The Embedded Technology 2012 trade show held recently in Yokohama, Japan, focused on five smart technologies: energy, healthcare, agriculture, automotive, and transportation systems, as well as mobile and cloud computing.
The show floor bristled with sensors that can go into virtually anywhere, from shoes and cars to the water standing in rice fields.
Anticipating a world of ubiquitous sensors and connected networks, vendors demonstrated solutions that addressed such fundamental questions as:
How will new sensors be powered?
How do we build systems that can handle multiple sensors in parallel?
How quickly can we design and tune different analog front-end circuits specific to each type of sensor?
What protocols are necessary for sensors to communicate among themselves?
And, at what frequency range can sensors be wirelessly connected?
Below are a dozen examples of the devices, embedded systems, and applications that are making sensors ubiquitous. Click on the photo to start the slideshow.
Murata Manufacturing showed off a running shoe embedded with clear piezo film devices and a Bluetooth smart module. Five small patches of piezo film placed on the sole can detect friction and foot movement inside the "smart" shoe, allowing it to measure and help regulate the user’s walking or running habits.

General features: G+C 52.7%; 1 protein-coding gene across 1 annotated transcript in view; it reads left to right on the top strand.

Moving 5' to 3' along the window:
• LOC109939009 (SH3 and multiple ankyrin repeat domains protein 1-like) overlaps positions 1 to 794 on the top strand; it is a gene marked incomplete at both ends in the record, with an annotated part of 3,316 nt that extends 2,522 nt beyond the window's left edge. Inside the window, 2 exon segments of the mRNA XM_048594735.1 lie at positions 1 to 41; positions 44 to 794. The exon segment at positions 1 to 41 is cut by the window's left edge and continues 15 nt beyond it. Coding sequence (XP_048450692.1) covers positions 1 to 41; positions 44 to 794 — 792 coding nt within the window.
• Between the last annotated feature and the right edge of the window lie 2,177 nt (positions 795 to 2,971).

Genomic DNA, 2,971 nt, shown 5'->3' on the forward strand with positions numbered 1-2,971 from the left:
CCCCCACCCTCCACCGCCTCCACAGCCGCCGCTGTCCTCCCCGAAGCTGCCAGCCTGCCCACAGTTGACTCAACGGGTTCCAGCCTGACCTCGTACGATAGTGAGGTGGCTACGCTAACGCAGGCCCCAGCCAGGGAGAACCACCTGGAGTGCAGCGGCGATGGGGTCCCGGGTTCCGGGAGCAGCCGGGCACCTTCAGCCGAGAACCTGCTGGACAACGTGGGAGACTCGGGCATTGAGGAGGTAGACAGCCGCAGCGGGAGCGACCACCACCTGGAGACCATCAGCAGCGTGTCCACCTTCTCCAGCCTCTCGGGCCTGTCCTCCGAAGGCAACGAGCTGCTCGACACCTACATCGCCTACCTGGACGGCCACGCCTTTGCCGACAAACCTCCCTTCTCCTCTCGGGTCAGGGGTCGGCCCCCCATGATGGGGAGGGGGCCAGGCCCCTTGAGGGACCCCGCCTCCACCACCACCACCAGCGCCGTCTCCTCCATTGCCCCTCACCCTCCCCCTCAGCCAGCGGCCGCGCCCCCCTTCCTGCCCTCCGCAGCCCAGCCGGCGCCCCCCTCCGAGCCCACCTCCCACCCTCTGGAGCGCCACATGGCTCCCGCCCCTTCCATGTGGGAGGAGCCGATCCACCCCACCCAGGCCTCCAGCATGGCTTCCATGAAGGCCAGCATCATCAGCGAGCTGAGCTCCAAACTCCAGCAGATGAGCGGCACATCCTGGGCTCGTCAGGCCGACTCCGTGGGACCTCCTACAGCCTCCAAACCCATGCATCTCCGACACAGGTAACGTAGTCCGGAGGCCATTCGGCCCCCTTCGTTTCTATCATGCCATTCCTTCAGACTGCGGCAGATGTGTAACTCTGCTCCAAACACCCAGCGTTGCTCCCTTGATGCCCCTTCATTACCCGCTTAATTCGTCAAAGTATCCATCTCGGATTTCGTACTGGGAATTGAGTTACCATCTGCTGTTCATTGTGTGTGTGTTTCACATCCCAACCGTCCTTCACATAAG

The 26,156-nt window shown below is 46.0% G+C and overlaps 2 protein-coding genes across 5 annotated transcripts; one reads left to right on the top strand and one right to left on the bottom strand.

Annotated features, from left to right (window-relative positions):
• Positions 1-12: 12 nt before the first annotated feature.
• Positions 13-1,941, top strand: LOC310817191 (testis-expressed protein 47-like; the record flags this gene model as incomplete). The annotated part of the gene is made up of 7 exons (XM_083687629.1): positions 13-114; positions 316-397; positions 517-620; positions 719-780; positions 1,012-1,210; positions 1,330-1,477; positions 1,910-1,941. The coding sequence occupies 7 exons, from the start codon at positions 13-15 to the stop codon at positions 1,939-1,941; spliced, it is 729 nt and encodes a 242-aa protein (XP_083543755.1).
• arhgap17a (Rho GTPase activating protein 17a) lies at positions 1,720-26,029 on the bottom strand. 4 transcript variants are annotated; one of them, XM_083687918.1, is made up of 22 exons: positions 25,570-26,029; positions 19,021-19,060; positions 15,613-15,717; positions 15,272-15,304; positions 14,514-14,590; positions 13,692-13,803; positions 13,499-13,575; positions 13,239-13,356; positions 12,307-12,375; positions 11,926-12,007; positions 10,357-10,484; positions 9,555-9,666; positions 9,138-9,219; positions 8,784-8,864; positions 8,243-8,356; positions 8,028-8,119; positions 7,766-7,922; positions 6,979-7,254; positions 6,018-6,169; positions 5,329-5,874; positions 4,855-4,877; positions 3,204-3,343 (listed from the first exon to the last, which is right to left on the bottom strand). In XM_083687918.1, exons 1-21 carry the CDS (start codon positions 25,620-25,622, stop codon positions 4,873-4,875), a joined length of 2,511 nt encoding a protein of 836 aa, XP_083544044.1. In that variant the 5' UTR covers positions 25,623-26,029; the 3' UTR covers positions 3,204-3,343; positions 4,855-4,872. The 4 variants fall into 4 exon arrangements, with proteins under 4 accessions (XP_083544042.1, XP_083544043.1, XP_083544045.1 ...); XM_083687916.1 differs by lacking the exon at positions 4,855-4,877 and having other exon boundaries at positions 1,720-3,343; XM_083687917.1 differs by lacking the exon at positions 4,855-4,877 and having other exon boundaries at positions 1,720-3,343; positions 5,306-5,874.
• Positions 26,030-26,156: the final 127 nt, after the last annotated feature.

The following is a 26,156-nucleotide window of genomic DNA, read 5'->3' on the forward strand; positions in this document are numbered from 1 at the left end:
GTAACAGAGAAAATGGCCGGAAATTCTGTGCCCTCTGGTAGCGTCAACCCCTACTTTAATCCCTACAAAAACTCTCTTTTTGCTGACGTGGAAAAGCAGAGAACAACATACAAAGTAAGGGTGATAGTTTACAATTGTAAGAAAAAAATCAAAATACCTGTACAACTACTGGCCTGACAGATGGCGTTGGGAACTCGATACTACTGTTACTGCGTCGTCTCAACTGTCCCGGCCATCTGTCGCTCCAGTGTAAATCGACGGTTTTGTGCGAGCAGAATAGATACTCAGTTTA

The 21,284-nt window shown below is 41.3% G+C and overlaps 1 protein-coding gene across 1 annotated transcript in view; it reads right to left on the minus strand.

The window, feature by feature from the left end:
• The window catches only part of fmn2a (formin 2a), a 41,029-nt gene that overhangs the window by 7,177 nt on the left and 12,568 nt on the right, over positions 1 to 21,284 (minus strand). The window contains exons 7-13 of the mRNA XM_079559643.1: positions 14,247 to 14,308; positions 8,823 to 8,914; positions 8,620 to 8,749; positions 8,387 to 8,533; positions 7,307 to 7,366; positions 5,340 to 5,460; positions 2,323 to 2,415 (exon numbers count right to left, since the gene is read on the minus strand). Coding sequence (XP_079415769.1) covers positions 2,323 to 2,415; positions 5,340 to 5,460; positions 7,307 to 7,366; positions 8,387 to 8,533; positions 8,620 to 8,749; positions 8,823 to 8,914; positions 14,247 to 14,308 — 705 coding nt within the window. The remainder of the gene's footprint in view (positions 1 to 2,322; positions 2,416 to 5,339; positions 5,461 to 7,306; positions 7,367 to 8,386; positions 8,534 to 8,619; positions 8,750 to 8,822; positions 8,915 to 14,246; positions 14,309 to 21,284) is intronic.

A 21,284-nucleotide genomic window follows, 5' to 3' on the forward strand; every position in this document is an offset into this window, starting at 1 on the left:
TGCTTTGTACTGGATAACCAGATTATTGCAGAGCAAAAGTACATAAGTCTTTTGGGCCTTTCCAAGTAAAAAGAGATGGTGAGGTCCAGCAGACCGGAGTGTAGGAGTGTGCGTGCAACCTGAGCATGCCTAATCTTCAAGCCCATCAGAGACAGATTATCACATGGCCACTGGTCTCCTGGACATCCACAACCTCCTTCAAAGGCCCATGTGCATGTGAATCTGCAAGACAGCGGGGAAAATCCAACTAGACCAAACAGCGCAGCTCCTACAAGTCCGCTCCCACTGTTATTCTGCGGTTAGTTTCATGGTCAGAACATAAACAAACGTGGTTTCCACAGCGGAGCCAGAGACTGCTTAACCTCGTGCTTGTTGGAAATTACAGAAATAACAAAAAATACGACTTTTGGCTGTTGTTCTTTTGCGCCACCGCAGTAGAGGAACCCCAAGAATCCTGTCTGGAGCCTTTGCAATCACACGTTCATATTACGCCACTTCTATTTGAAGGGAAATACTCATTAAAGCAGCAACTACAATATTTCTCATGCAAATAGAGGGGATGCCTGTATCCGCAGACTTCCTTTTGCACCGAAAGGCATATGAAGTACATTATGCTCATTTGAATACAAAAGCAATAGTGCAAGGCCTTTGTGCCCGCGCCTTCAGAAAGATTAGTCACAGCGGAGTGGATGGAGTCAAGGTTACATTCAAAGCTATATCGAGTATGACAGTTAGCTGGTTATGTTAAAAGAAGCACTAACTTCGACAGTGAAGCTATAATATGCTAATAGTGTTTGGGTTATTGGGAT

Rob, I agree. These slides were quite interesting regarding the seamless applications sensors are being used in. I was quite intrigued with Renesas Electronics analog front end system to tune sensors aided by a microcontroller. I was trying to determine how the robotic mobile platform demonstrated this unique sensor tuning feature.
Although the technology isn't new, it's great to see modern abd creative uses in on place. I love the LED bicycle. With a strong bike-culture and longer nights coming, I wish those were on the roads here in San Francisco.
I agree Nadine. Networked sensors have been deployed in plants for years. They're getting more and more intelligent. Younger plant engineers are turning to the sensors to read the health of the plant. The older boomer engineers still depend on listening to the hiss and pops of the plant.
I disagree with that perspective. If Toyota didn't take a chance with hybrid development while Japan was in crisis in the 90's, we wouldn't have a viable alternative vehicle market today.
Historically, Japan has spent money on projects to improve quality of life. As an island nation, they're impacted by non-sustainable practices very quickly. Solar power usage there has expanded greatly over the last two decades. It's a loss leader but will positively impact future generations.
I think all countries with that muc debt should look at the future in the same way.
I really appreciated the interactive digital signage. I can see where signage technology will become more and more interactive and use sensors to further identify the viewer in order to provide more target marketing ads to each individual.
Charles, I'm thinking that it is more of a screening tool. Back in my grade school years they used to do the screening in school by using an overhead project to put a grid on the persons back and then send them to the doctor if they thought anything was out of the ordinary. I was thinking that this was a more high-tech version of that.
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